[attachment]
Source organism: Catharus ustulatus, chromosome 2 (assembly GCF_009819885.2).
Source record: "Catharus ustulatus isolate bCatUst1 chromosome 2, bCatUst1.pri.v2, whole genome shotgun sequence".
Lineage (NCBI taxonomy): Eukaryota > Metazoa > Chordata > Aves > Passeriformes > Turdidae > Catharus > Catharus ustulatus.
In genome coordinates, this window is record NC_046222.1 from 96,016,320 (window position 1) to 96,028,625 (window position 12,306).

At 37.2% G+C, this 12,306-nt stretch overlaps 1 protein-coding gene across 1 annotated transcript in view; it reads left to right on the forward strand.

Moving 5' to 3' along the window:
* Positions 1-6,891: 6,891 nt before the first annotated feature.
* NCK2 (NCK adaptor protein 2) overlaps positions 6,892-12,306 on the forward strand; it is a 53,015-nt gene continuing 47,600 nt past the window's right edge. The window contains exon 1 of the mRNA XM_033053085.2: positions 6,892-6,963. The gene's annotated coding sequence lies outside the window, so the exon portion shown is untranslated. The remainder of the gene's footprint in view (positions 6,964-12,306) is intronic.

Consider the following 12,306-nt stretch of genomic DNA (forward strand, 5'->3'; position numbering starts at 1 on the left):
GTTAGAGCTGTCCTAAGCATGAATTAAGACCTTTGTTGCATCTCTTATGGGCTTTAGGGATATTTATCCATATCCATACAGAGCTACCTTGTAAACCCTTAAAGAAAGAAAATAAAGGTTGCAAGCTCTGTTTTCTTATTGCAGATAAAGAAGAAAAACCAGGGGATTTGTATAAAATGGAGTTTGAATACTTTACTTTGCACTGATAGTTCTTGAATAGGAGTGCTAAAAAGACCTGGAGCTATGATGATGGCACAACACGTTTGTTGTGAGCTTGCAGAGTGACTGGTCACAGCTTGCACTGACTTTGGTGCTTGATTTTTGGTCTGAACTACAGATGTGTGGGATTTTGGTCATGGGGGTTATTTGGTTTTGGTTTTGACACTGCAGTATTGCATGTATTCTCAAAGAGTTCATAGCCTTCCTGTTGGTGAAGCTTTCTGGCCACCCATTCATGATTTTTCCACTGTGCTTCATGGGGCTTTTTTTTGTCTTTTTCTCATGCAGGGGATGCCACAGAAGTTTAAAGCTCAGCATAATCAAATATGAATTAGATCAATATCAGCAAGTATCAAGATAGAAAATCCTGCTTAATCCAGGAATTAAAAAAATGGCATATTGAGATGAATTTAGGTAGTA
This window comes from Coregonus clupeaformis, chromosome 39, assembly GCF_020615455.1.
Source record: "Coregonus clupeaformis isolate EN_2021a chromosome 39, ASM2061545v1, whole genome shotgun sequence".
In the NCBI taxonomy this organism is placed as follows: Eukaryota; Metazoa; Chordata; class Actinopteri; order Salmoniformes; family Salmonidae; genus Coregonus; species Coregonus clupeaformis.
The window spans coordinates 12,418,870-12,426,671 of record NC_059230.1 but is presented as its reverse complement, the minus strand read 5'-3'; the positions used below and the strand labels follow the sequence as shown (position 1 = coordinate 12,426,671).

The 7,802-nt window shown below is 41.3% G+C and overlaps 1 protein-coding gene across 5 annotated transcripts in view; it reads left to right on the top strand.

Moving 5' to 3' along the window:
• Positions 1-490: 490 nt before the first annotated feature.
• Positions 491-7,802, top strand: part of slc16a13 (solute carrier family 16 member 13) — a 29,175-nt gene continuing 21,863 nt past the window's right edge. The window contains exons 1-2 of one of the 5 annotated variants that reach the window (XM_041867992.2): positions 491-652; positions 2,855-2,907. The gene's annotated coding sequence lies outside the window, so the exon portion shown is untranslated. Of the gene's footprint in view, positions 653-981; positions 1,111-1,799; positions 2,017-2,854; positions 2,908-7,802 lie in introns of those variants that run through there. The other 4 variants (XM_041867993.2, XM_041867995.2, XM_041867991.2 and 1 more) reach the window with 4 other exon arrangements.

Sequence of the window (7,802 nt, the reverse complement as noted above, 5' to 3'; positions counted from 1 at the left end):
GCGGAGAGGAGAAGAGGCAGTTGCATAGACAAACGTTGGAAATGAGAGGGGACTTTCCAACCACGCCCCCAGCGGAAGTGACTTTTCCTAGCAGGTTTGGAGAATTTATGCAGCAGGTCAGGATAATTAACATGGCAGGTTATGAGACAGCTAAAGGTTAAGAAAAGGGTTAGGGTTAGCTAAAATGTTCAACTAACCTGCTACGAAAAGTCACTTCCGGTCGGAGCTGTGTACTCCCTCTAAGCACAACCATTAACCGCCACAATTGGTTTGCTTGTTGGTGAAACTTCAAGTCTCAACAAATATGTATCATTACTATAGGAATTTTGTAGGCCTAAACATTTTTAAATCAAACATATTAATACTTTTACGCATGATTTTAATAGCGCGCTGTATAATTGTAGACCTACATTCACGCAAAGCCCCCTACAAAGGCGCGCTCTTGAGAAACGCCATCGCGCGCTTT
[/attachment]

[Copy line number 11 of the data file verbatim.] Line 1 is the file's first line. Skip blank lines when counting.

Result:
This window comes from Coregonus clupeaformis, chromosome 39, assembly GCF_020615455.1.